All trains, train stations, buses, bus stops and interchanges will be progressively marked with safe distancing stickers, the Land Transport Authority (LTA) said yesterday, the third day of heightened measures to combat the Covid-19 outbreak.
Standing spaces and seats that should be avoided will be marked out. "Commuters should adhere to the spaces that are demarcated, to maintain safe distances from others when commuting," the LTA said.
Transport ambassadors and bus captains, together with LTA's enforcement officers, will help to see to this. They will limit the number of passengers entering train stations and buses, for instance.
The transport ambassadors, who include former taxi drivers and aviation crew, will be deployed "progressively".
About 100 have already been deployed at selected MRT stations this week, an LTA spokesman said. More will join them in the coming weeks.
Thermal scanners will also be deployed at selected MRT stations to provide an additional layer of screening before commuters enter the public transport network.
Commuters who are detected to be having a fever will not be allowed to enter, and will be asked to seek medical attention at the nearest clinic immediately. The first stations to have scanners will be Serangoon and Tiong Bahru.
The LTA said: "We would like to remind all commuters to be socially responsible. During this period when the elevated set of safe distancing measures are in force, everyone is advised to stay at home and avoid unnecessary commutes.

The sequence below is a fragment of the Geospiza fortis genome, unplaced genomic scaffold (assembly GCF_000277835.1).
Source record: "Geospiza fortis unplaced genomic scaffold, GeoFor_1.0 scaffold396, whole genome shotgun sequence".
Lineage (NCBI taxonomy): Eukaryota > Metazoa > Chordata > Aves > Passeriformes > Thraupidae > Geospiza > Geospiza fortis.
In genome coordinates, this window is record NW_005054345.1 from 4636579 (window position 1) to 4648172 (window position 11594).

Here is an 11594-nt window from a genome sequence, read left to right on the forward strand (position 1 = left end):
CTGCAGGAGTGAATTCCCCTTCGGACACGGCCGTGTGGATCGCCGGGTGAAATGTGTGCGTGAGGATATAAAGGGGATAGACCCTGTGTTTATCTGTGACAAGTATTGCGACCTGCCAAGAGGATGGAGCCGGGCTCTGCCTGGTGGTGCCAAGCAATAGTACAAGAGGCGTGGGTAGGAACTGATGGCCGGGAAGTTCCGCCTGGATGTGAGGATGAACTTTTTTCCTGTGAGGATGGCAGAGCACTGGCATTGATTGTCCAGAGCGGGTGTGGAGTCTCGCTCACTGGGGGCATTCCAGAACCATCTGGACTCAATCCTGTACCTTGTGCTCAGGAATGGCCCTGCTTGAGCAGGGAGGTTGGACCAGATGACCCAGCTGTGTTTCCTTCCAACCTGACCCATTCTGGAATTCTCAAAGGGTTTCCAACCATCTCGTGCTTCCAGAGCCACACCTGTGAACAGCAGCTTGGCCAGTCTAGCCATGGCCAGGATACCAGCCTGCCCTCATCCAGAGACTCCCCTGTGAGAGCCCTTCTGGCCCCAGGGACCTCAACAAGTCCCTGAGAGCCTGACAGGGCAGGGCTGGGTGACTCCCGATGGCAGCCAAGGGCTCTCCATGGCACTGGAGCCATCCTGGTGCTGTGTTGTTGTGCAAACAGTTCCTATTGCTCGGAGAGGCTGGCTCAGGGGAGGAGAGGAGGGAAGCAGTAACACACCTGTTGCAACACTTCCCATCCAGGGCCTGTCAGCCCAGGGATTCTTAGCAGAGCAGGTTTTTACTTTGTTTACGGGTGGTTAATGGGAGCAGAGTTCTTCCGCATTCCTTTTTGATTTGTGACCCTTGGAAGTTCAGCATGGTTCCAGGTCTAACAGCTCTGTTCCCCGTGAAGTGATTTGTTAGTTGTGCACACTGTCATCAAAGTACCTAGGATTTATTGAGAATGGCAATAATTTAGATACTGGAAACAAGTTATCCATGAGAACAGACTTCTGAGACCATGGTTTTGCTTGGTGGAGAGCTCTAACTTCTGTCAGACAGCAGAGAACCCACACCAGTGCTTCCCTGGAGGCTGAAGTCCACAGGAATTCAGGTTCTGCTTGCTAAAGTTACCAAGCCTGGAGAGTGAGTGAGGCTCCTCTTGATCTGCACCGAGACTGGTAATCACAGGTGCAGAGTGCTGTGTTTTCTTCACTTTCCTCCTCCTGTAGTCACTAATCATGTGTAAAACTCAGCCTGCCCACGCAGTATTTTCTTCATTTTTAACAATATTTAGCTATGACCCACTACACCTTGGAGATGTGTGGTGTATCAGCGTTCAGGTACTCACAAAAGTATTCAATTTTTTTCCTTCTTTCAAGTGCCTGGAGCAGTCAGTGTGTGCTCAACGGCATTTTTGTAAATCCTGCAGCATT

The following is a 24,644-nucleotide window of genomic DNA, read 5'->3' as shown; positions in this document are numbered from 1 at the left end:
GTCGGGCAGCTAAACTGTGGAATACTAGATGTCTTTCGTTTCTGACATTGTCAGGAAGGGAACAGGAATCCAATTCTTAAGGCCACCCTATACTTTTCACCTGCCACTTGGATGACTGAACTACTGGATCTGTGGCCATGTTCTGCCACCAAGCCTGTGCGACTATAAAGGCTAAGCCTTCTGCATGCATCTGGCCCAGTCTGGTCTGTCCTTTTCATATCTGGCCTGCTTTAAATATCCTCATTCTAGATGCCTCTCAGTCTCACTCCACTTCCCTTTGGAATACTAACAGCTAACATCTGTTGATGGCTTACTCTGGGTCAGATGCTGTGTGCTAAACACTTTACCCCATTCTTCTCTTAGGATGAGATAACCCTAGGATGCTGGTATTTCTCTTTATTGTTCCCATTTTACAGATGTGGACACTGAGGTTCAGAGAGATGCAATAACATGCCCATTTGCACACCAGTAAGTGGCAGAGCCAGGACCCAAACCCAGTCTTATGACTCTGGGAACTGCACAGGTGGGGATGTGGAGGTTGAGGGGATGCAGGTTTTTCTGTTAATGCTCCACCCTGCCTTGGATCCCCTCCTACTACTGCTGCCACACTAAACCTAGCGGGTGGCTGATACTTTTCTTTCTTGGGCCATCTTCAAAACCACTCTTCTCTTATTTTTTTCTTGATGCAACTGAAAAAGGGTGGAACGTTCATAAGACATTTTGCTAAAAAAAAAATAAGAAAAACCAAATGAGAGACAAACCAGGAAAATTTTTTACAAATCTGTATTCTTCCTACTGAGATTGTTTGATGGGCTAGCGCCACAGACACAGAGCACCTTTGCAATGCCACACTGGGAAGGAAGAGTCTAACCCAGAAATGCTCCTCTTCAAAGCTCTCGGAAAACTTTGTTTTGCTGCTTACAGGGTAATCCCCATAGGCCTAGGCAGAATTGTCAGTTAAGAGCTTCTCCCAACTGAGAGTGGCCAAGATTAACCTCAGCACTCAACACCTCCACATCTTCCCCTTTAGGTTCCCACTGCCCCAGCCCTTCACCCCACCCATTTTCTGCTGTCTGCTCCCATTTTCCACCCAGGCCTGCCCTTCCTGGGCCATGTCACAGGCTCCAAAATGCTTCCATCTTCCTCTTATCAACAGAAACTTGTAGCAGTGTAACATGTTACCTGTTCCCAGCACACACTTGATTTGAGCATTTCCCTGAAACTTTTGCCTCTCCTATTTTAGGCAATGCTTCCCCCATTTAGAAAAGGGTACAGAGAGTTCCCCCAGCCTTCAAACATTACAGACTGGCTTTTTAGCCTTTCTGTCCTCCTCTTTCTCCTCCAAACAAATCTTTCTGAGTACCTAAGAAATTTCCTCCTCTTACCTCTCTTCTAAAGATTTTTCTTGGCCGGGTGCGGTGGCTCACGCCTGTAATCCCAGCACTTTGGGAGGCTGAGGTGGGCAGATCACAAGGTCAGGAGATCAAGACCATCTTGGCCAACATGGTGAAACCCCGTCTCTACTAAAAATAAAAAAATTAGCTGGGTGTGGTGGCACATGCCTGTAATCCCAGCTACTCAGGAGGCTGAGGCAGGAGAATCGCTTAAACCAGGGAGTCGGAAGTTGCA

"Those who need to travel for essential purposes should put on a reusable face mask... and refrain from crowding. They should also follow the instructions given by transport ambassadors and LTA enforcement officers."
Observers said the distancing measures should be feasible now that public transport ridership has plunged. Before the elevated distancing measures kicked in this week, bus and rail ridership had already halved because many people were working from home.
Checks by The Straits Times on Monday revealed significantly emptier MRT trains during the morning peak. Asked how well he thinks distancing measures will work on public transport, Singapore University of Social Sciences associate professor Walter Theseira said: "The most important change to enable safe distancing was the fall in commuter travel.
"As long as commuter passenger volume is low enough, it should naturally work - in the first instance, nobody wants to sit next to someone else if there are empty seats. With Covid-19, people have even less reason to sit near others."
But he reckons there might also be sporadic challenges. "I think the main challenge will be if there are any localised peaks in demand.
"For example, if an essential factory or facility changes shift. Then, to maintain safe distancing, transport operator staff may have to forbid some passengers from boarding. That would probably make commuters quite unhappy. That sort of operational challenge will have to be worked out."
National University of Singapore transport researcher Lee Der-Horng said the measures "will definitely help".
"Safe distancing should be strictly enforced across all modes of public transport in conjunction with mandatory mask wearing. In China, MRT stations and bus interchanges are all equipped with thermal scanners.
"In Guangzhou, what they are doing now is to upgrade smart card readers with thermal scanning function to spot feverish passengers."
Dr Lee added that in many Chinese cities, a commuter's identity must be scanned before he boards a bus or train. This, he said, enables easy tracing should a confirmed case be identified.